The Nelson A. Rockefeller Center for Public Policy and the Social Sciences

Former NH House Speaker Norelli Named Perkin Bass Visitor

Perkins Bass Visitor_Terrie Norelli

Terie Norelli, who leads the New Hampshire Women’s Foundation, is the third Perkins Bass Distinguished Visitor.

The Nelson A. Rockefeller Center for Public Policy and the Social Sciences has announced that former Speaker of the New Hampshire House Terie Norelli, who now leads the New Hampshire Women’s Foundation, will be the third Perkins Bass Distinguished Visitor for the 2015-2016 academic year.

“I'm really looking forward to coming to Dartmouth as Perkins Bass Visitor and engaging with the next generation coming up,” Norelli says. “I think that younger people are less interested in all the conflict we see in politics today and more interested in working together to find solutions. And quite frankly, I think women often have a more collaborative approach that will be reinforced by a younger generation that already has that mindset.”

Norelli was the first Democratic woman to lead the New Hampshire House. During her tenure in leadership, from 2007 to 2014, she worked to pass marriage equality and three state budgets, and was a leader of the bipartisan negotiations that led to the passage of Medicaid expansion in the state.

Gov. Maggie Hassan—who was serving in the New Hampshire Senate when Norelli took on the role of House speaker and was governor for the Medicaid expansion debate and passage of a bipartisan budget—applauded Norelli's ability to work across the aisle for the good of her district and the people of New Hampshire.

“During her three terms as speaker, she worked to make the House more open and transparent while ensuring a fair process and a voice for all,” says Hassan, a member of Dartmouth’s board of trustees. “Terie’s depth of knowledge and experience will make her a great asset to the Dartmouth community as the Perkins Bass Visitor and will leave a lasting impact on students that will help them learn what it takes to be a leader in public service.”

Andrew Samwick, director of the Rockefeller Center, says, “It is our privilege this year to have Terie Norelli as our Perkins Bass Visitor. Her depth of legislative experience and focus on civility and dialogue comes at a time when the Dartmouth community looks for exactly that type of leadership model. Her involvement with the center this year will afford students a real opportunity to meet and engage with an exceptional leader.”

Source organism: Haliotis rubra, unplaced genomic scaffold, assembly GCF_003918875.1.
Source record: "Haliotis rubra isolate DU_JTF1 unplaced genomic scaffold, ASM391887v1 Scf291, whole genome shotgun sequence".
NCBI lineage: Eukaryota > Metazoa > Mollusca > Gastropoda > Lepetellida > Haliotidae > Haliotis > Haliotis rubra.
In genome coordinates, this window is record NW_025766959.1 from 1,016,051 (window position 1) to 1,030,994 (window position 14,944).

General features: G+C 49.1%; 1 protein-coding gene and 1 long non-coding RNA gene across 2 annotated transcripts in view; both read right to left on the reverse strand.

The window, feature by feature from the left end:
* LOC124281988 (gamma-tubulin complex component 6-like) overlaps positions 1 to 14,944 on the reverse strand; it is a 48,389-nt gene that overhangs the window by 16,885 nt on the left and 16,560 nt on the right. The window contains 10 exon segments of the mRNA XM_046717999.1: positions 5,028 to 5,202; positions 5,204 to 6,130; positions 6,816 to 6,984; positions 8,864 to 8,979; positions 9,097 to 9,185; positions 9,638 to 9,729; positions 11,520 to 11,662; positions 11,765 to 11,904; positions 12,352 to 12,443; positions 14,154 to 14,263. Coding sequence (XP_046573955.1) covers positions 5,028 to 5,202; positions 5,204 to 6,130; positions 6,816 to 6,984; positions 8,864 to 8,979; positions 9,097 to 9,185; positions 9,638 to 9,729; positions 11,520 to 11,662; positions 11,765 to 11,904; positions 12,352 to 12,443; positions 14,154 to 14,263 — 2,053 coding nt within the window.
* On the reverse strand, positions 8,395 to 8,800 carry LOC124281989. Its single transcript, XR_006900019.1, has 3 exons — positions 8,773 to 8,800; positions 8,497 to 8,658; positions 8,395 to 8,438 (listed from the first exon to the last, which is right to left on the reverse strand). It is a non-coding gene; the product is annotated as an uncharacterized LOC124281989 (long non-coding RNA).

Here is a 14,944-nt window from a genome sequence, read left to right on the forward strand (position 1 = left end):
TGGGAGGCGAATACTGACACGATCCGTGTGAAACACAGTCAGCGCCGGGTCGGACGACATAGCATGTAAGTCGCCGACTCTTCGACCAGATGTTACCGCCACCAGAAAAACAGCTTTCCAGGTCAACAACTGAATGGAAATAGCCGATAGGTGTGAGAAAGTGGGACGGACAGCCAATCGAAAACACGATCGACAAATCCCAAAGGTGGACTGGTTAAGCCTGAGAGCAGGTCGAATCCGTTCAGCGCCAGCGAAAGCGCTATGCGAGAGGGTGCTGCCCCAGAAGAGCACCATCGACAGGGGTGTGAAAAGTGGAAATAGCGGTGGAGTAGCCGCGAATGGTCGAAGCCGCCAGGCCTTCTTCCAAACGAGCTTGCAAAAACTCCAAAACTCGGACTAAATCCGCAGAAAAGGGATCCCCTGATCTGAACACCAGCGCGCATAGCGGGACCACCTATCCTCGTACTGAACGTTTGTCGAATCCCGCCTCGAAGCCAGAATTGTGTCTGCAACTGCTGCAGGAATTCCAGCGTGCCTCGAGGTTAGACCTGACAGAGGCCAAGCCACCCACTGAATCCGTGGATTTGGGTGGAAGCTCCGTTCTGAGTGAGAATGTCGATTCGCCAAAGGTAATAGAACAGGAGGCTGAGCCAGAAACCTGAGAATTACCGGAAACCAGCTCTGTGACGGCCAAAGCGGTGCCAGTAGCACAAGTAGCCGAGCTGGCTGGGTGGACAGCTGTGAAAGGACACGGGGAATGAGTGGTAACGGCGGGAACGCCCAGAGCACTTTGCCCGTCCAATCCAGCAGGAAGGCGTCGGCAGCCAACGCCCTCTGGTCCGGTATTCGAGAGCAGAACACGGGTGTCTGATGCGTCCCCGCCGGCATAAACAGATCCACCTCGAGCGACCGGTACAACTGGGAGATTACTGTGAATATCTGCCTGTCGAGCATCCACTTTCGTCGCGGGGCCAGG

Norelli’s Perkins Bass schedule will begin Oct. 22 with a visit to Rockefeller Center Associate Director Ronald Shaiko’s class “Public Policy 45: Introduction to Public Policy Research.” On Jan. 8, Norelli will participate in a panel discussion as part of the Rockefeller Leadership Fellows program, and she will deliver the Perkins Bass public lecture in February. Then, in spring 2016, Norelli and the Rockefeller Center will coordinate a public program co-sponsored with the Women’s Foundation.

As Dartmouth’s third Perkins Bass Visitor, Norelli follows former Gov. John Lynch and former New Hampshire Supreme Court Chief Justice John Broderick.

“I'm incredibly honored to be named and to be recognized in this way. I know I am the third, but I'm the first woman, and I'm happy to join the two Johns in this role,” Norelli says.

“I don't know whether it was on purpose or by happenstance, but now they will be able to say they have covered all three branches of government,” Norelli says. “And I’m happy to be the representative of the most important branch as we talk about ways that government can and should work for the people.”

The Perkins Bass Visitor program is supported by the Perkins Bass 1934 Fund, which was established in April 2012. The fund also supports internships for Dartmouth students working in public affairs in New Hampshire.

Named for longtime New Hampshire U.S. Congressman Perkins Bass, Dartmouth Class of 1934, the distinguished visitors program invites a New Hampshire citizen who has made outstanding contributions in government to share experiences with the Dartmouth community.

This article, written by Bill Platt, originally appeared in Dartmouth Now on September 22nd, 2015.

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